In this letter, we designed a wideband antenna consisting of
stacked patches and via-wall structures in LTCC for LMDS ap-
plications. The proposed via-wall structure enhances the field
between stacked patches, achieving an increase in bandwidth of
up to 25.4%. Two feeding configurations were designed to draw
dition, we fabricated and measured a prototype to demonstrate
the facility of the design.
II. VIA-WALL STACKED WIDEBAND PATCH ANTENNA
Fig. 1(a) shows the 3-D schematic structure of the proposed
patch antenna, including stacked patches and two via walls
in the LTCC to increase operational bandwidth. This design
uses five metal layers separated by four ceramic layers with
thicknesses of 0.18, 0.18, 0.24, and 0.16 mm, respectively. The
parasitic patch, measuring 3.445
patch (1.8451.78 mm ) were placed on Metal 1 and Metal 4,
respectively. Using stacked patches of different sizes provided
superior bandwidth performance. Fig. 1(b) illustrates the
cross-sectional configuration of Fig. 1(a), in which the via walls
are connected to ground and situated beside the nonradiating
edges of the main patch. When the main patch resonates at the
operating frequency, the two via walls behave like a capacitive
load, enhancing the radiating electric field coupling between
the main patch and parasitic patch to increase the bandwidth.
1.12 mm , and the main
1536-1225/$26.00 © 2010 IEEE
1112IEEE ANTENNAS AND WIRELESS PROPAGATION LETTERS, VOL. 9, 2010
Fig. 2. Equivalent circuit of the proposed via-wall stacked patch antenna.
Fig. 3. Simulated ?
??????? nH, ?
? ? ??? ?, and ? ? ? are assumed).
responses of the equivalent circuit in Fig. 2 (?
? ????? pF, ?
? ?????? nH, ?
?? ????? pF, ?
Fig. 2 shows the equivalent circuit of the proposed antenna in
Fig. 1, in which two parallel
resonance frequencies for the main patch and parasitic patch.
Coupling the main patch to an upper patch makes the circuit re-
sponse more inductive.denotes the magnetic coupling be-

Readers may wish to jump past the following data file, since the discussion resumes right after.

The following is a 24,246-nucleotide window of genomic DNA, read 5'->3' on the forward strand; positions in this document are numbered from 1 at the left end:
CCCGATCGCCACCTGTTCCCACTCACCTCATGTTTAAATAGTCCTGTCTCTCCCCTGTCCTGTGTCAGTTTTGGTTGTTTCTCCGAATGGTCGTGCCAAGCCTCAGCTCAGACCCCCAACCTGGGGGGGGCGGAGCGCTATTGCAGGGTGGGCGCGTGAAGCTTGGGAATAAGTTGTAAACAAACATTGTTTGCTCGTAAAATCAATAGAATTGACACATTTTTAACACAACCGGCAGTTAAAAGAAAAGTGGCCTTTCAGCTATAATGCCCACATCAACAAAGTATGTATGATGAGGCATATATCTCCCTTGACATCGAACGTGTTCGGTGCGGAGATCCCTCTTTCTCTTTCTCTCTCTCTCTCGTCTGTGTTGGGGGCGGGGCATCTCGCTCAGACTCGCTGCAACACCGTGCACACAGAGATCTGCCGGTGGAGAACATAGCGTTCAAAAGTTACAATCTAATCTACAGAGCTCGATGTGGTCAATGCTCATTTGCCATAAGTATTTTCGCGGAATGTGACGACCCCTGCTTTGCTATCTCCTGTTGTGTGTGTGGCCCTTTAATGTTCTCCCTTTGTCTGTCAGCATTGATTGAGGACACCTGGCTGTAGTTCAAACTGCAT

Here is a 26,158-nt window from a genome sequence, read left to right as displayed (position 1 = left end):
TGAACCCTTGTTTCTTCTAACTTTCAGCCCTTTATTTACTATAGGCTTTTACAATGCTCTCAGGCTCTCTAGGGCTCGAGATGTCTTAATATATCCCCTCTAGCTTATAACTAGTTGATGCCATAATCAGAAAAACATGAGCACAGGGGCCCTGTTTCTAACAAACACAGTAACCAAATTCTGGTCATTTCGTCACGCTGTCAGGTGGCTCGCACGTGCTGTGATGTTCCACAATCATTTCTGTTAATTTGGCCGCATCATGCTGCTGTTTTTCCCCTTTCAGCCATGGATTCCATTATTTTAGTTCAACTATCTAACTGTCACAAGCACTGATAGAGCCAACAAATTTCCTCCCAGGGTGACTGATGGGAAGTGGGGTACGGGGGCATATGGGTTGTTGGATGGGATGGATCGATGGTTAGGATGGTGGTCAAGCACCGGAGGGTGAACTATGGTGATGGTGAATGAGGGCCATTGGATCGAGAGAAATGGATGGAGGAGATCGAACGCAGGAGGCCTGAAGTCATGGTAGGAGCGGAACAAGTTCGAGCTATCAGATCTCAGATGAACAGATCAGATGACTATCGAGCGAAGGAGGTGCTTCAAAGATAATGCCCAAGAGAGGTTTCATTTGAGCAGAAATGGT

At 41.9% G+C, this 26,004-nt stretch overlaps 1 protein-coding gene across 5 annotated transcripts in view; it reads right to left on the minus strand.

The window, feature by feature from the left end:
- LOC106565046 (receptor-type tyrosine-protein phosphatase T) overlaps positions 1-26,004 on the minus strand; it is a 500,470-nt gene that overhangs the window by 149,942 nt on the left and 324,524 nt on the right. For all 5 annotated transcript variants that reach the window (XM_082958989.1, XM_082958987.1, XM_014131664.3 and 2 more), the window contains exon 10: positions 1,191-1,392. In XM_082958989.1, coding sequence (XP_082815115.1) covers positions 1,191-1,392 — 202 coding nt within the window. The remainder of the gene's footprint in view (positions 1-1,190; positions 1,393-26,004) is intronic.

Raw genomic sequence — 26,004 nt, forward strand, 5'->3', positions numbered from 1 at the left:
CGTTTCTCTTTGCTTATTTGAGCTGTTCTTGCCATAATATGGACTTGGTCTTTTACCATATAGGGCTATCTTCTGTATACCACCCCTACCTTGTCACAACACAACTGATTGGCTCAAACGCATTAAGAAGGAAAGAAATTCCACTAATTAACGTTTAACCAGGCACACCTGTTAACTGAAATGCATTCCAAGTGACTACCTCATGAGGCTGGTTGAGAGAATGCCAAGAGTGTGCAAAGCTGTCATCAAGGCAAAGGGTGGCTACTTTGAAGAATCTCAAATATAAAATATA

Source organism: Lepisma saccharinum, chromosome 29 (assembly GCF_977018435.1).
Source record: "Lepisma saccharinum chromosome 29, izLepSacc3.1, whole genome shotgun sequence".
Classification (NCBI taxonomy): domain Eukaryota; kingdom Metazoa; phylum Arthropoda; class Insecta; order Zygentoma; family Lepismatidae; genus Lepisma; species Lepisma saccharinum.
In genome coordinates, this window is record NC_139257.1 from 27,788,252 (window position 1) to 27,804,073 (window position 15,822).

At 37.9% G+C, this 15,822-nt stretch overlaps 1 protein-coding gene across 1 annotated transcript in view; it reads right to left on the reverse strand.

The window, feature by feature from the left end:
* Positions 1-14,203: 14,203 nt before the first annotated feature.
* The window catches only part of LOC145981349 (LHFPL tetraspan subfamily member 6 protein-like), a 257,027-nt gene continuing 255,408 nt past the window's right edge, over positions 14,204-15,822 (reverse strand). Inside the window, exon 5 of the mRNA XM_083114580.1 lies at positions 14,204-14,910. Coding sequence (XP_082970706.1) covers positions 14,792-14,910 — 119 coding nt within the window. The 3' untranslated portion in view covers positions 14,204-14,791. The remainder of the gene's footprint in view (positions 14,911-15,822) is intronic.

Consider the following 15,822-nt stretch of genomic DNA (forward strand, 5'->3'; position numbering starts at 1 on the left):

tween the two patches.
represents the capacitive coupling
caused by the shorted via-wall structure, and
inductance of the feed line.
Fig. 3 plots the simulated
cuit in Fig. 2 using AWR’s Microwave Office software with
the assumed parameters listed in the caption of Fig. 3. This
figure shows that the two resonant poles caused by the res-
(main patch) and
can be pulled away using capacitive coupling to achieve wide-
band characteristics. The two poles in Fig. 3 gradually shift
away from each other as the coupling capacitance
from 0.0 to 0.02 pF. Fig. 3 proves that the coupling capaci-
tance enhances impedance bandwidth. The shorted via walls in-
crease the electric field between the patches, making the cir-
cuit response more capacitive. This is the means by which the
proposed via-wall structure increases capacitance
bandwidth. Because the depth of return loss decreases as
creases, it must account for the tradeoffs between the required
bandwidth and return loss performance. Notably, Fig. 3 is used
only to characterize the variance in bandwidth associated with
the capacitive coupling scheme. The accuracy of the antenna
dimensions were finely tuned with the aid of the full-wave elec-
tromagnetic simulator HFSS.
sign parameters, where , , and
eter, and center-to-center distance of the via, respectively.
notes the distance between two via walls, and
dielectric constant of the LTCC material. Constraints in LTCC
fabrication process require that
mm. Fig. 5 shows the bandwidth of the proposed